Rog and Davo (Roger Bennett and Michael Davies) have been chatting Premier League together for a long time, and it shows with their bullet-like back-and-forths careening down their hour-long weekly productions. With sharp writing from Producer JW, and timely jokes week-after-week, the Men in Blazers cover English soccer like none other. The two discuss the Premier League in a manner in which fans who watch every game each week can relate, but also in a manner in which you can merely listen to Rog and Davo instead of watching the games each week and not get lost. The two have numerous (NUMEROUS) running jokes, so the longer you listen to the pod, the funnier it gets.
Nominees: Chris Ryan and Andy Greenwald (The Watch); Jenna Wortham and Wesley Morris (Still Processing); Paul Sporer and Eno Sarris (The Sleeper and the Bust); Ben Golliver and Andrew Sharp (Open Floor); Juliet Litman and Amanda Dobbins (Jam Session); Ben Lindbergh and Sam Miller (Effectively Wild)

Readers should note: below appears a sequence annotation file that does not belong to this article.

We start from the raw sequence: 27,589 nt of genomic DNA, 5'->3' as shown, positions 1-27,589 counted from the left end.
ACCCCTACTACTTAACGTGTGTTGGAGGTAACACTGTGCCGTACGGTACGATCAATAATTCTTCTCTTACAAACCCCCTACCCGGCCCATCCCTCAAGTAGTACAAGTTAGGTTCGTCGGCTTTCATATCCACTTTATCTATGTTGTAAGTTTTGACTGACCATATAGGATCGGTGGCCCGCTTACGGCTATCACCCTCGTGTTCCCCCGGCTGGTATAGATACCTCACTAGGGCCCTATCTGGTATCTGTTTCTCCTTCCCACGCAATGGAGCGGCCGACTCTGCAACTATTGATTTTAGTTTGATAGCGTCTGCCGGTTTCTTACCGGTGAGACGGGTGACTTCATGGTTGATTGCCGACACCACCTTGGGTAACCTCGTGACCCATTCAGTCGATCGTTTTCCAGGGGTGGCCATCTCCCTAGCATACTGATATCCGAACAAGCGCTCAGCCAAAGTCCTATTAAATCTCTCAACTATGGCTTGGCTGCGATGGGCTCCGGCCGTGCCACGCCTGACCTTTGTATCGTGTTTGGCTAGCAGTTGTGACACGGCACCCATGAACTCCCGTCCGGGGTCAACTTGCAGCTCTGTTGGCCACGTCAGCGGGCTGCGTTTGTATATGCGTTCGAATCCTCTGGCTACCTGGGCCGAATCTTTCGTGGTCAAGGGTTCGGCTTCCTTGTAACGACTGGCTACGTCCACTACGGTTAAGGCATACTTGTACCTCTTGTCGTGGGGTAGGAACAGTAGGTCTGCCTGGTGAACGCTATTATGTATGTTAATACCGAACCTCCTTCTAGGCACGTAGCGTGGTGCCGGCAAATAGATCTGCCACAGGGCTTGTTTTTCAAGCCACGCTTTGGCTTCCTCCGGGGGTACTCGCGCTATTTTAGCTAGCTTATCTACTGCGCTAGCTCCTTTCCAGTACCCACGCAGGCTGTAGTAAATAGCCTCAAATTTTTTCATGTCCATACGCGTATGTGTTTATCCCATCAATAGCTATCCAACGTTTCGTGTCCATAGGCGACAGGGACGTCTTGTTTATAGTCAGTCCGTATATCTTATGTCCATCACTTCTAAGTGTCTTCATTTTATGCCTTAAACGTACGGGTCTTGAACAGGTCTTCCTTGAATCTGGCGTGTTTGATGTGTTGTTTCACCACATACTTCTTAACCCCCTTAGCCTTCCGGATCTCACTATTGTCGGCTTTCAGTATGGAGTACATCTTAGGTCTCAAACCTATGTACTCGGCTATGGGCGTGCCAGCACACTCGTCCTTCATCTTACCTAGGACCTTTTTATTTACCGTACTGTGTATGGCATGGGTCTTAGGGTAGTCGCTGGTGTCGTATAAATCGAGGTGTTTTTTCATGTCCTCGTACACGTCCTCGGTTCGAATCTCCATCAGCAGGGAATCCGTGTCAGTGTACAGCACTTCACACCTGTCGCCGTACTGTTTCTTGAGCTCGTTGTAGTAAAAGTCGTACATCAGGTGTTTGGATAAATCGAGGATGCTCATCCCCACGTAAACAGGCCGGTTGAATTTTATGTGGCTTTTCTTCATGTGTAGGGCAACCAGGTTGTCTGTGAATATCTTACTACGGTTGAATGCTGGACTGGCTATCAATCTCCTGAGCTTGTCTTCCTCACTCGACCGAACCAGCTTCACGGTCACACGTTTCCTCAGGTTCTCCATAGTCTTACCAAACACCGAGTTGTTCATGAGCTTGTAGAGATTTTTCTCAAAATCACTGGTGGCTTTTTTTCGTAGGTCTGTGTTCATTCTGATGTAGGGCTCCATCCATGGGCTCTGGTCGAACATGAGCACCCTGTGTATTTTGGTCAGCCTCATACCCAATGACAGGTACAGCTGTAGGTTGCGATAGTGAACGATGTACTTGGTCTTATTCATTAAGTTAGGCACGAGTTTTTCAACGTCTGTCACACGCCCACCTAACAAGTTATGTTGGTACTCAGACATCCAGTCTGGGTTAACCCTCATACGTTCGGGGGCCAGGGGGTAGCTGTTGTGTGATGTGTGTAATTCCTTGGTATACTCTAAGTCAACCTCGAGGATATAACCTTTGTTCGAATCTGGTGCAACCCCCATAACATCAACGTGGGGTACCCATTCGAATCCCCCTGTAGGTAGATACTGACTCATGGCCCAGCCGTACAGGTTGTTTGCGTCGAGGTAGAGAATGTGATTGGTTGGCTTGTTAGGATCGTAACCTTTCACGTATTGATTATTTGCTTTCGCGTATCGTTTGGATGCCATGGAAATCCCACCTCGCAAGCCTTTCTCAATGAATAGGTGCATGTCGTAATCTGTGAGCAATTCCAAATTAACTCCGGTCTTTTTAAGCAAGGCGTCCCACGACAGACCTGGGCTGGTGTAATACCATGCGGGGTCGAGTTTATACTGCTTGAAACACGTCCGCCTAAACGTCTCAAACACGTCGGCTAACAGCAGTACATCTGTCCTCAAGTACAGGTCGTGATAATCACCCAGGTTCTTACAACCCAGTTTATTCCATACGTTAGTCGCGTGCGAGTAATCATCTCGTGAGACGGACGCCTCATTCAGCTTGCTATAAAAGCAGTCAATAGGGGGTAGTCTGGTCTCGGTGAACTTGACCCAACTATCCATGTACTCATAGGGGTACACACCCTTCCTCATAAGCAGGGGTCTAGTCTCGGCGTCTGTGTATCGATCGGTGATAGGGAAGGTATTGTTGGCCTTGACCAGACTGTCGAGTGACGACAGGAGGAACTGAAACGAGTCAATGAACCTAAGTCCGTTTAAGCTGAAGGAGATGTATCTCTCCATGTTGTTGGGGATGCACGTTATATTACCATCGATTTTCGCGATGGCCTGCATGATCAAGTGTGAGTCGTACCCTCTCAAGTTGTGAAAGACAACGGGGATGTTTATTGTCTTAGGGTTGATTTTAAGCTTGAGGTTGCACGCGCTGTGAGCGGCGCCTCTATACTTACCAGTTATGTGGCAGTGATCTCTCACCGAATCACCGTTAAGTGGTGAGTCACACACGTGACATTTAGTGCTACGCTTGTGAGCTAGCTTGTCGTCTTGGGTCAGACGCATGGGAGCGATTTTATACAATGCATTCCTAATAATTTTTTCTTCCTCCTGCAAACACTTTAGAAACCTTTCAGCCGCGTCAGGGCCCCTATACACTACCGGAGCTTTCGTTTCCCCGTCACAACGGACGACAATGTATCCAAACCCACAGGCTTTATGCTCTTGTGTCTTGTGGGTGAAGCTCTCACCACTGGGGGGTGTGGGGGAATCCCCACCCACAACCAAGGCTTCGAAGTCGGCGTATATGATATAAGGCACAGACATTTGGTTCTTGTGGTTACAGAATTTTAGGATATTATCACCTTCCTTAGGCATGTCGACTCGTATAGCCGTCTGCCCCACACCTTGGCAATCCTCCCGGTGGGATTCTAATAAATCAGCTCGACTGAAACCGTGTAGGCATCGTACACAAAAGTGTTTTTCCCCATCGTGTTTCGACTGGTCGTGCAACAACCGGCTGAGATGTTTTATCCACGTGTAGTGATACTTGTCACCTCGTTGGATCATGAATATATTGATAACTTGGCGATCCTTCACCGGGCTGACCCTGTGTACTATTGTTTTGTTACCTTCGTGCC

Best Male Lead: Zach Lowe (The Lowe Post)
Lowe was denied the best basketball podcast, but he can be denied no longer. The only reason The Lowe Post didn’t win best basketball podcast was that this is an incredibly subjective awarding of winners, and I don’t like podcasts that have actual athletes on too much. This is obviously ridiculous, but I find the players just fill the conversations with far too many cliches, and I prefer to hear the Basketball Minds That Be discuss what’s going on rather than the players themselves. As I said, ridiculous, but that’s why we need an actual Poddies with a red carpet and a voting pool of just one 26-year-old white dude. Back to Lowe, he wins Best Male Lead because no matter the episode, you know he is going to be bringing 110 percent. Lowe is arguably (although I don’t know who is arguing) the brightest mind in the NBA media right now, and he shows it off during his regular podcasts. Lowe is also not afraid to get political without being too political and to veer off on tangents while not doing so with the regularity to distract. Simply put, he’s the best.